For private sector employers, there is no specific penalty for non-compliance. A key incentive is the risk of adverse publicity and reputational damage. However, compliance is also not risk-free, depending upon the data collated and how it is presented. Employers concerned that publication could prompt negative perception may therefore choose to volunteer additional information, explaining the context of any pay gap and how they are responding.
Labour law developments
Changes affecting the way trade unions organise industrial action came into force on 1 March 2017. These Trade Union Act provisions are aimed at stopping unrepresentative strike action, such as where disruption occurs despite a low turnout for the strike ballot. A new 50% threshold for voter-turnout during strike ballots now applies. An additional 40% support threshold applies for industrial action in important public services (including some health, education, fire, transport and border security services) where the majority of those entitled to vote are normally engaged in the provision of such services. Accompanying these changes are steps to tighten the supervision of picketing, longer advance notice of strikes, changes to the ballot paper and the re-balloting of ongoing disputes.
The balloting changes are anticipated to result in more focused, and possibly fewer, ballots, as trade unions seek to ensure the new thresholds are met. It is conceivable, however, that alternative forms of protest may also manifest where a minority of workers harbour strong grievances which are not supported more widely by colleagues. In addition, unions may challenge some of the changes on human rights grounds and the Welsh government is also disputing the application of some to Welsh devolved services.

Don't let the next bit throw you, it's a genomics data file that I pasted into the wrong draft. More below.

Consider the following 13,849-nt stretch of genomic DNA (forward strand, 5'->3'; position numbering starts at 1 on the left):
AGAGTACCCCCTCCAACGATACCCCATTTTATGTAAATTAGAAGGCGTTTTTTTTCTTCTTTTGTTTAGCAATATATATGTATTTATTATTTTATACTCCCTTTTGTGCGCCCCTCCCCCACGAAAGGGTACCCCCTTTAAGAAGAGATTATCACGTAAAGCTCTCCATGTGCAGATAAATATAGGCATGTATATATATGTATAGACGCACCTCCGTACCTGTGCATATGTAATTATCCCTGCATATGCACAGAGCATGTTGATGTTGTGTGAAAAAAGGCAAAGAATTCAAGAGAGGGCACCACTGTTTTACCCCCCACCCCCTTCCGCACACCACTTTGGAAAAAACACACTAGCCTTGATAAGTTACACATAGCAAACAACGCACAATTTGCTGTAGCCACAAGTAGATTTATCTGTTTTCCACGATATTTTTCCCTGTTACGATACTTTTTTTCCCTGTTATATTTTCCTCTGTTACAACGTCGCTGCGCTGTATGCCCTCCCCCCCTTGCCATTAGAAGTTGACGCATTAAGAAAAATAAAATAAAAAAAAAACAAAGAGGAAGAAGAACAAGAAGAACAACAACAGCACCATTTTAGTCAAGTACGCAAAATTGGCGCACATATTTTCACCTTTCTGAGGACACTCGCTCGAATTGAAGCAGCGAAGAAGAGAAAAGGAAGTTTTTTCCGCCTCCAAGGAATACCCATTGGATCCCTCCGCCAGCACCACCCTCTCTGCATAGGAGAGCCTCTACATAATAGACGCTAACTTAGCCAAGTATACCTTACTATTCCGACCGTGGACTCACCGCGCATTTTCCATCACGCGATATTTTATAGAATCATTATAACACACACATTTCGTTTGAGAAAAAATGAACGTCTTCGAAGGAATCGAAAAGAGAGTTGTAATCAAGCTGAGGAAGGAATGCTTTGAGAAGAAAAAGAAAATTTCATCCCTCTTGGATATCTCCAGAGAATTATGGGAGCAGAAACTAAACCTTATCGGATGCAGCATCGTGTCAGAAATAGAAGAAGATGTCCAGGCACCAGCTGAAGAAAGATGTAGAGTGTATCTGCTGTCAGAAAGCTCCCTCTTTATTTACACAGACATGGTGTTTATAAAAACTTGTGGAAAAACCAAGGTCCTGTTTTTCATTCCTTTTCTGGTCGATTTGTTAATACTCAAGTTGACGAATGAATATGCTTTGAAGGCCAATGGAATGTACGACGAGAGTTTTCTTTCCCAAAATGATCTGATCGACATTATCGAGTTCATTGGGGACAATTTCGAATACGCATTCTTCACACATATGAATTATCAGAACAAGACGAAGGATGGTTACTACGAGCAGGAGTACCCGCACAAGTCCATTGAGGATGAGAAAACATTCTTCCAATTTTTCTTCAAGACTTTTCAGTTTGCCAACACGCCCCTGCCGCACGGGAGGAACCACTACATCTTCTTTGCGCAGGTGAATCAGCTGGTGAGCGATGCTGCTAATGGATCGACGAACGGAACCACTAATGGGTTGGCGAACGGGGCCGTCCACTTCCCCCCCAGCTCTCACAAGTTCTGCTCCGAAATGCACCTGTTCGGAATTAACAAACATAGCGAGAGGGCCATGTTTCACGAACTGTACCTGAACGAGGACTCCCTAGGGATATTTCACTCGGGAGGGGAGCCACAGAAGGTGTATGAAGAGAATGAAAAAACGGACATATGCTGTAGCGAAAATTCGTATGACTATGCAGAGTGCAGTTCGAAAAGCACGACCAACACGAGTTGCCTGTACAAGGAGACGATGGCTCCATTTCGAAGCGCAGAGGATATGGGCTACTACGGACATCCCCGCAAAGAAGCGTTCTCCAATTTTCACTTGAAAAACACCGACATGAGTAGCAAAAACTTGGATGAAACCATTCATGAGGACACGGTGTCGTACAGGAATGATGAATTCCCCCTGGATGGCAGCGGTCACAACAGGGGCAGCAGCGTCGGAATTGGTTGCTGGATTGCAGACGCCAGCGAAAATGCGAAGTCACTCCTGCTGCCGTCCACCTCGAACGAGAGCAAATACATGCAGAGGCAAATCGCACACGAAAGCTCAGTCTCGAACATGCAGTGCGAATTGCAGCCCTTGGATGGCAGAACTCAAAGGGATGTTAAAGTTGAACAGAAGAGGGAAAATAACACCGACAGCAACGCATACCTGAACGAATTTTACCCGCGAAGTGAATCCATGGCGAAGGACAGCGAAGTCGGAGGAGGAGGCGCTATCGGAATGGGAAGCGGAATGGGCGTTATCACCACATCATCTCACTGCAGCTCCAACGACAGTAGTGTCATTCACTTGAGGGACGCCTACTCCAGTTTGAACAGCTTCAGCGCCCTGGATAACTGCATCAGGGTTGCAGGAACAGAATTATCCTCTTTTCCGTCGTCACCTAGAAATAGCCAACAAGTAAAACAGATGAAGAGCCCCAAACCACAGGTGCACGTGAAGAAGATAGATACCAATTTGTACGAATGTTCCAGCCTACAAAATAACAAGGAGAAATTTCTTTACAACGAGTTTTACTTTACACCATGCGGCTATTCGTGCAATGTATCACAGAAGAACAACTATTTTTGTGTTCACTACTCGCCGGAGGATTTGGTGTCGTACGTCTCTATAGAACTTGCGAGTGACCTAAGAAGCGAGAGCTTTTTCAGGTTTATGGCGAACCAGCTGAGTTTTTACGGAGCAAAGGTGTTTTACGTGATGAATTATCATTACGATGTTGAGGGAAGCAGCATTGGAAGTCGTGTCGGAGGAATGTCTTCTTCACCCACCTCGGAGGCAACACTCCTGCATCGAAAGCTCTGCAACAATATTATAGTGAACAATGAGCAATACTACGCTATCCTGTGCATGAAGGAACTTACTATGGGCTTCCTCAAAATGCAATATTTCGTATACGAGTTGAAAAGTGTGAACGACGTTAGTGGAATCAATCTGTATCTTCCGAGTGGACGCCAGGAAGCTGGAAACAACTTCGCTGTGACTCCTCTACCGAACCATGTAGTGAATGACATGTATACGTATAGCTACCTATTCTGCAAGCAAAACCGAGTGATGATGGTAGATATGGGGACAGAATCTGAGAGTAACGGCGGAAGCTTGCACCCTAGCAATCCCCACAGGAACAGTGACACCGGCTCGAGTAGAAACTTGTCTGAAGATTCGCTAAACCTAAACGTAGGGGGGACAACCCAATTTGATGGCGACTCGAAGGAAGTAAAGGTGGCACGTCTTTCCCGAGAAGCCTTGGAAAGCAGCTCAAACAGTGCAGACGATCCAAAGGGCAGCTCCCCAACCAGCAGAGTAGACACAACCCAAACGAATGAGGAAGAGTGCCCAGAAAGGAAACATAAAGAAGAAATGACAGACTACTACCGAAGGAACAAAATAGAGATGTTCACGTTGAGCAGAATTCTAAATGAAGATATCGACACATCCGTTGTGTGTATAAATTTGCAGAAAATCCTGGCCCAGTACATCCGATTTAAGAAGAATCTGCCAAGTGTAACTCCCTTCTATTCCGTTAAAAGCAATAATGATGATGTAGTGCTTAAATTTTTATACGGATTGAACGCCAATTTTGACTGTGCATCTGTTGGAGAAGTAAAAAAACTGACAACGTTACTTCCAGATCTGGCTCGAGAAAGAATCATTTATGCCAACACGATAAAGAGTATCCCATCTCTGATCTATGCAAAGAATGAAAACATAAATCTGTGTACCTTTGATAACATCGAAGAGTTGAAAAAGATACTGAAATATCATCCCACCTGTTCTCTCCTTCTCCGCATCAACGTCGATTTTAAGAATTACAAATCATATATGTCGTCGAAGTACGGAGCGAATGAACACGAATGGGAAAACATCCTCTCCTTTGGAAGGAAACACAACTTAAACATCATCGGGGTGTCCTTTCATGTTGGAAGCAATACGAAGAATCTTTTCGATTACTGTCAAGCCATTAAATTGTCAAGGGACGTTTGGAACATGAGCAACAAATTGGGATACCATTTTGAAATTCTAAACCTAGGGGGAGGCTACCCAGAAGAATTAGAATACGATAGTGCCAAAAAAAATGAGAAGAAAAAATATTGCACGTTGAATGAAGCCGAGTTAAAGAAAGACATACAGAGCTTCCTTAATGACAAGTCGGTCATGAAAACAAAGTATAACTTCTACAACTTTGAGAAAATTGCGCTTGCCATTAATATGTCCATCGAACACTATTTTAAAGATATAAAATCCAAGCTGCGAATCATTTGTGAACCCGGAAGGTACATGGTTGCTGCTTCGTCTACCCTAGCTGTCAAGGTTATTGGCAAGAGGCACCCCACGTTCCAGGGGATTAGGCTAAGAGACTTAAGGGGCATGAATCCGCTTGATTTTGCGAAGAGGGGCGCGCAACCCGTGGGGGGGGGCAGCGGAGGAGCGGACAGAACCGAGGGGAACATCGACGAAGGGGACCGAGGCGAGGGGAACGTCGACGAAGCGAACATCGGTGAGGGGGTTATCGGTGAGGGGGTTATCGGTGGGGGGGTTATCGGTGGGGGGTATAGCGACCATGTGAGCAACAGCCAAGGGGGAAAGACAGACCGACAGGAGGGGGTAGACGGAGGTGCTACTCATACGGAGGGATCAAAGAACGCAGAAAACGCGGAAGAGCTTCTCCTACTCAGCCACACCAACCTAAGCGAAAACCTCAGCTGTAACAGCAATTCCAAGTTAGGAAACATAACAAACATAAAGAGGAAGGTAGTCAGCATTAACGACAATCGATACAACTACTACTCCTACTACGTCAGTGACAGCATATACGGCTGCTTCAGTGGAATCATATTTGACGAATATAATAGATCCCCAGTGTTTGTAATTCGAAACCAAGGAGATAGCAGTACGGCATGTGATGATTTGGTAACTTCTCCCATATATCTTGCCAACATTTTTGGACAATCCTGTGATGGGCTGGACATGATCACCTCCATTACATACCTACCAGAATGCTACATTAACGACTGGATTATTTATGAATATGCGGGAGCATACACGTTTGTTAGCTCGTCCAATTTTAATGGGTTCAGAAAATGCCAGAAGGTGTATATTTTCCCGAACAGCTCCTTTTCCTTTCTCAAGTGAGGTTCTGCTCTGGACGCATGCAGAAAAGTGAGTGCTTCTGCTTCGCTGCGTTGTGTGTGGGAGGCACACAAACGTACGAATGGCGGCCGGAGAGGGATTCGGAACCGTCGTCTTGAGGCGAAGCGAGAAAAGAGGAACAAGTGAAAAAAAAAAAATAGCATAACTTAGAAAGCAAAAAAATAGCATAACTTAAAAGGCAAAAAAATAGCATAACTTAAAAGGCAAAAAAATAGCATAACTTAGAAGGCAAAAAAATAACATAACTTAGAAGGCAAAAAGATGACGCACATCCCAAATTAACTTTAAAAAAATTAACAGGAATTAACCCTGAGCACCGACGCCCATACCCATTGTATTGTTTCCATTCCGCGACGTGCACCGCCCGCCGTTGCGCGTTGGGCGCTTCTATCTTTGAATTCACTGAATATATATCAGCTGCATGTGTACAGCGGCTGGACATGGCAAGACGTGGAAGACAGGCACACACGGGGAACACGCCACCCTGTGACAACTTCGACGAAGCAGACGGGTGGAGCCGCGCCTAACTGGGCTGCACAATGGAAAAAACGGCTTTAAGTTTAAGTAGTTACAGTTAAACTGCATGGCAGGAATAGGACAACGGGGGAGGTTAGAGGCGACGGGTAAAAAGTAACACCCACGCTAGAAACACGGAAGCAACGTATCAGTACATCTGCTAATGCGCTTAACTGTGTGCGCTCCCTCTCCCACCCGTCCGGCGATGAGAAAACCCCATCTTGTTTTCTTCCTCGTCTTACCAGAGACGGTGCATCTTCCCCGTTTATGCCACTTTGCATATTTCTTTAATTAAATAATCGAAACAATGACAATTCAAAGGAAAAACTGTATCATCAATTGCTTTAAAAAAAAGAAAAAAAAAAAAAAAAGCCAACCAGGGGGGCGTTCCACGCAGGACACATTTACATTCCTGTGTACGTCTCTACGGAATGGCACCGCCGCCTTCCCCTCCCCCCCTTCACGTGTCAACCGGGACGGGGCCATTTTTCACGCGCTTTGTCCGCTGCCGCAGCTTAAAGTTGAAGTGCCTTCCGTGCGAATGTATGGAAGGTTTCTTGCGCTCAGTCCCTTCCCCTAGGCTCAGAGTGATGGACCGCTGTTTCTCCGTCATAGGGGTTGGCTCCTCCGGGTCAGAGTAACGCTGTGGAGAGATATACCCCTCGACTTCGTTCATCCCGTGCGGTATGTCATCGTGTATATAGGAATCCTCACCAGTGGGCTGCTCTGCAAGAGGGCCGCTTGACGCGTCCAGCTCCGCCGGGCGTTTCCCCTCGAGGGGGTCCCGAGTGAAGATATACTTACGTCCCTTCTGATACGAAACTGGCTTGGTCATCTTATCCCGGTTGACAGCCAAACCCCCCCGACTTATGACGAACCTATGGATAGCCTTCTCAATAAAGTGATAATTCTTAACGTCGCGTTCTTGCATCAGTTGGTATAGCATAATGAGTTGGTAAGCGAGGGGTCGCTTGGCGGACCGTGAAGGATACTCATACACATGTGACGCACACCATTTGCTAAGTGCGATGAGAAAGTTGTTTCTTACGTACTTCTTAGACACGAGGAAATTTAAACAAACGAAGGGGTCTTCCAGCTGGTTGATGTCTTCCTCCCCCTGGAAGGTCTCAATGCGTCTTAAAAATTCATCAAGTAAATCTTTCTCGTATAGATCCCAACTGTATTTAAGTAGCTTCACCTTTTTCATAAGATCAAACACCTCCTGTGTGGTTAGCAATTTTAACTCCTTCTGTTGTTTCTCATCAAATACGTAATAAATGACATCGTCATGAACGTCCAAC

The way in which trade unions operate has also come under recent government scrutiny. The result is a series of measures which will introduce new public sector check-off arrangements (where the employer deducts union subscriptions from pay), reporting on public sector facility time and an extension of the role of the Certification Officer (a form of regulator for trade unions). A phased implementation of these changes will take place over this year and next.
Hot topic litigation
The calculation of holiday pay has been a significant and high-profile employment law issue before the courts over recent years. The critical question under review was whether UK legislation could be read to conform with EU requirements in terms of what elements of pay fall due during periods of statutory holiday.